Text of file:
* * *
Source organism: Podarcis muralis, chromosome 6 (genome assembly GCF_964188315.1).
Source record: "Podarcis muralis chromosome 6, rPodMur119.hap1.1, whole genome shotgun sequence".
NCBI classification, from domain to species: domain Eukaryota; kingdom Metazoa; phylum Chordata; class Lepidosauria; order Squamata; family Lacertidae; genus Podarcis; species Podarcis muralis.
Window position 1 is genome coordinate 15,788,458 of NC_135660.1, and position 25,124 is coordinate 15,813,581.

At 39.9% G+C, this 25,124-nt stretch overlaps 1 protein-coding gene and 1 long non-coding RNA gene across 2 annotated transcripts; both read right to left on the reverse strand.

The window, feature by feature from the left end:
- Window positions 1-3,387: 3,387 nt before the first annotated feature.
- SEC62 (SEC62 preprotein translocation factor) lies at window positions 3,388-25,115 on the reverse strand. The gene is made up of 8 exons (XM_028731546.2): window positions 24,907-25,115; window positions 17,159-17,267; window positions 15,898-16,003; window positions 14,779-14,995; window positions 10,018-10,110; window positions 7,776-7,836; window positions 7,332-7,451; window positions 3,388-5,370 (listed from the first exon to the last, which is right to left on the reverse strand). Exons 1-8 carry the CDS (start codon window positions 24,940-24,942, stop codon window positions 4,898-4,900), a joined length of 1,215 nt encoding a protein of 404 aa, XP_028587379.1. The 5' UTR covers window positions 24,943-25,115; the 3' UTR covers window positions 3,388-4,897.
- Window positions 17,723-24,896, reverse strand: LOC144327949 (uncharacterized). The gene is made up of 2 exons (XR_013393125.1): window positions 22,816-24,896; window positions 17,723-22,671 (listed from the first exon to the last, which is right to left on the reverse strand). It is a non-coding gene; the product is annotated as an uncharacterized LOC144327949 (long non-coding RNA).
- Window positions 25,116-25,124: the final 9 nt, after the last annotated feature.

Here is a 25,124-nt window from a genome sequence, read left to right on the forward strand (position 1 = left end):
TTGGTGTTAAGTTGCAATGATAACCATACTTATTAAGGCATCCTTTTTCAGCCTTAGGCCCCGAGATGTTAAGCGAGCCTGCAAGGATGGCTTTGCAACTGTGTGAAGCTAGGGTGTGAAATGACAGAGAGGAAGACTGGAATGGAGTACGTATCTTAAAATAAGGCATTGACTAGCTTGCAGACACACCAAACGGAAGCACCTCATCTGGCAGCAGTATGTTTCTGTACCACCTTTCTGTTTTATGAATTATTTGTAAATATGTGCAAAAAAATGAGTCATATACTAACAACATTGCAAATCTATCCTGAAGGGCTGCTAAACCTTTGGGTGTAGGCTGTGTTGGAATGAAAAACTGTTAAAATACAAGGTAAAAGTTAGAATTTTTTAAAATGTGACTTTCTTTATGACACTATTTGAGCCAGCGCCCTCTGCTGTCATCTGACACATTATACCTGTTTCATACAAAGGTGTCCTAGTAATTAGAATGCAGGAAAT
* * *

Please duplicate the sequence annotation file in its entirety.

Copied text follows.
Source organism: Podarcis muralis, chromosome 6 (genome assembly GCF_964188315.1).
Source record: "Podarcis muralis chromosome 6, rPodMur119.hap1.1, whole genome shotgun sequence".
NCBI classification, from domain to species: domain Eukaryota; kingdom Metazoa; phylum Chordata; class Lepidosauria; order Squamata; family Lacertidae; genus Podarcis; species Podarcis muralis.
Window position 1 is genome coordinate 15,788,458 of NC_135660.1, and position 25,124 is coordinate 15,813,581.

At 39.9% G+C, this 25,124-nt stretch overlaps 1 protein-coding gene and 1 long non-coding RNA gene across 2 annotated transcripts; both read right to left on the reverse strand.

The window, feature by feature from the left end:
- Window positions 1-3,387: 3,387 nt before the first annotated feature.
- SEC62 (SEC62 preprotein translocation factor) lies at window positions 3,388-25,115 on the reverse strand. The gene is made up of 8 exons (XM_028731546.2): window positions 24,907-25,115; window positions 17,159-17,267; window positions 15,898-16,003; window positions 14,779-14,995; window positions 10,018-10,110; window positions 7,776-7,836; window positions 7,332-7,451; window positions 3,388-5,370 (listed from the first exon to the last, which is right to left on the reverse strand). Exons 1-8 carry the CDS (start codon window positions 24,940-24,942, stop codon window positions 4,898-4,900), a joined length of 1,215 nt encoding a protein of 404 aa, XP_028587379.1. The 5' UTR covers window positions 24,943-25,115; the 3' UTR covers window positions 3,388-4,897.
- Window positions 17,723-24,896, reverse strand: LOC144327949 (uncharacterized). The gene is made up of 2 exons (XR_013393125.1): window positions 22,816-24,896; window positions 17,723-22,671 (listed from the first exon to the last, which is right to left on the reverse strand). It is a non-coding gene; the product is annotated as an uncharacterized LOC144327949 (long non-coding RNA).
- Window positions 25,116-25,124: the final 9 nt, after the last annotated feature.

Here is a 25,124-nt window from a genome sequence, read left to right on the forward strand (position 1 = left end):
TTGGTGTTAAGTTGCAATGATAACCATACTTATTAAGGCATCCTTTTTCAGCCTTAGGCCCCGAGATGTTAAGCGAGCCTGCAAGGATGGCTTTGCAACTGTGTGAAGCTAGGGTGTGAAATGACAGAGAGGAAGACTGGAATGGAGTACGTATCTTAAAATAAGGCATTGACTAGCTTGCAGACACACCAAACGGAAGCACCTCATCTGGCAGCAGTATGTTTCTGTACCACCTTTCTGTTTTATGAATTATTTGTAAATATGTGCAAAAAAATGAGTCATATACTAACAACATTGCAAATCTATCCTGAAGGGCTGCTAAACCTTTGGGTGTAGGCTGTGTTGGAATGAAAAACTGTTAAAATACAAGGTAAAAGTTAGAATTTTTTAAAATGTGACTTTCTTTATGACACTATTTGAGCCAGCGCCCTCTGCTGTCATCTGACACATTATACCTGTTTCATACAAAGGTGTCCTAGTAATTAGAATGCAGGAAAT